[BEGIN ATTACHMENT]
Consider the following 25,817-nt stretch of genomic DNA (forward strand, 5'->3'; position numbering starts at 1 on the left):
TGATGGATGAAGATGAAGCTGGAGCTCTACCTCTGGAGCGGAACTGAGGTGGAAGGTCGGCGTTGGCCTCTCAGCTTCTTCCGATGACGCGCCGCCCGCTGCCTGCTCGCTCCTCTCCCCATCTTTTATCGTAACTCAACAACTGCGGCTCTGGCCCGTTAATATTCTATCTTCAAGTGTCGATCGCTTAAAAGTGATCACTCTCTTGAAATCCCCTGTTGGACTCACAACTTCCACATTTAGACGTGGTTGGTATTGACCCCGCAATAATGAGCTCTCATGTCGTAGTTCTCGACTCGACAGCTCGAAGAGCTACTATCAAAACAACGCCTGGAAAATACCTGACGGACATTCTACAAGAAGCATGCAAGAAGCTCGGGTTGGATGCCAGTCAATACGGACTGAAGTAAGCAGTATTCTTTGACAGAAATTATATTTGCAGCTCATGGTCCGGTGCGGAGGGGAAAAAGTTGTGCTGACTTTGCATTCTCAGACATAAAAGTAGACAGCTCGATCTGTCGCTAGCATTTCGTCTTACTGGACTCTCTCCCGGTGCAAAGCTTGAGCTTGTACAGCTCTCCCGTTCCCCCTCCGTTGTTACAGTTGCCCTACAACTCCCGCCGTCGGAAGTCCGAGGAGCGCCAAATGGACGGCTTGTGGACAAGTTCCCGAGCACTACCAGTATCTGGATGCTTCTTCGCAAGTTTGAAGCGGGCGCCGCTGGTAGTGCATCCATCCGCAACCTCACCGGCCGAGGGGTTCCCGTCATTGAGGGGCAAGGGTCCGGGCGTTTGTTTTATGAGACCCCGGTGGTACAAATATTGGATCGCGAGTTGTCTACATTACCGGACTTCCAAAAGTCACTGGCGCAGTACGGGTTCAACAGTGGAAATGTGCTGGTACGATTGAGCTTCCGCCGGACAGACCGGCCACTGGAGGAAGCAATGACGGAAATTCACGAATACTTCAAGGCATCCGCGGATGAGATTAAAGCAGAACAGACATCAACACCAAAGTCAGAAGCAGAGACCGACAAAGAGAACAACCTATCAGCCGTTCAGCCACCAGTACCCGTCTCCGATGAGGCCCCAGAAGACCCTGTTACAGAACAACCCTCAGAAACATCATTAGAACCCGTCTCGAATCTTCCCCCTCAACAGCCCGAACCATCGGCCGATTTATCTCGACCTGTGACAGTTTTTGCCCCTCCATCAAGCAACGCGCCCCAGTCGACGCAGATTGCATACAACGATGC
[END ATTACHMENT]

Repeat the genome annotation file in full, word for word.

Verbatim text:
Consider the following 25,817-nt stretch of genomic DNA (forward strand, 5'->3'; position numbering starts at 1 on the left):
TGATGGATGAAGATGAAGCTGGAGCTCTACCTCTGGAGCGGAACTGAGGTGGAAGGTCGGCGTTGGCCTCTCAGCTTCTTCCGATGACGCGCCGCCCGCTGCCTGCTCGCTCCTCTCCCCATCTTTTATCGTAACTCAACAACTGCGGCTCTGGCCCGTTAATATTCTATCTTCAAGTGTCGATCGCTTAAAAGTGATCACTCTCTTGAAATCCCCTGTTGGACTCACAACTTCCACATTTAGACGTGGTTGGTATTGACCCCGCAATAATGAGCTCTCATGTCGTAGTTCTCGACTCGACAGCTCGAAGAGCTACTATCAAAACAACGCCTGGAAAATACCTGACGGACATTCTACAAGAAGCATGCAAGAAGCTCGGGTTGGATGCCAGTCAATACGGACTGAAGTAAGCAGTATTCTTTGACAGAAATTATATTTGCAGCTCATGGTCCGGTGCGGAGGGGAAAAAGTTGTGCTGACTTTGCATTCTCAGACATAAAAGTAGACAGCTCGATCTGTCGCTAGCATTTCGTCTTACTGGACTCTCTCCCGGTGCAAAGCTTGAGCTTGTACAGCTCTCCCGTTCCCCCTCCGTTGTTACAGTTGCCCTACAACTCCCGCCGTCGGAAGTCCGAGGAGCGCCAAATGGACGGCTTGTGGACAAGTTCCCGAGCACTACCAGTATCTGGATGCTTCTTCGCAAGTTTGAAGCGGGCGCCGCTGGTAGTGCATCCATCCGCAACCTCACCGGCCGAGGGGTTCCCGTCATTGAGGGGCAAGGGTCCGGGCGTTTGTTTTATGAGACCCCGGTGGTACAAATATTGGATCGCGAGTTGTCTACATTACCGGACTTCCAAAAGTCACTGGCGCAGTACGGGTTCAACAGTGGAAATGTGCTGGTACGATTGAGCTTCCGCCGGACAGACCGGCCACTGGAGGAAGCAATGACGGAAATTCACGAATACTTCAAGGCATCCGCGGATGAGATTAAAGCAGAACAGACATCAACACCAAAGTCAGAAGCAGAGACCGACAAAGAGAACAACCTATCAGCCGTTCAGCCACCAGTACCCGTCTCCGATGAGGCCCCAGAAGACCCTGTTACAGAACAACCCTCAGAAACATCATTAGAACCCGTCTCGAATCTTCCCCCTCAACAGCCCGAACCATCGGCCGATTTATCTCGACCTGTGACAGTTTTTGCCCCTCCATCAAGCAACGCGCCCCAGTCGACGCAGATTGCATACAACGATGC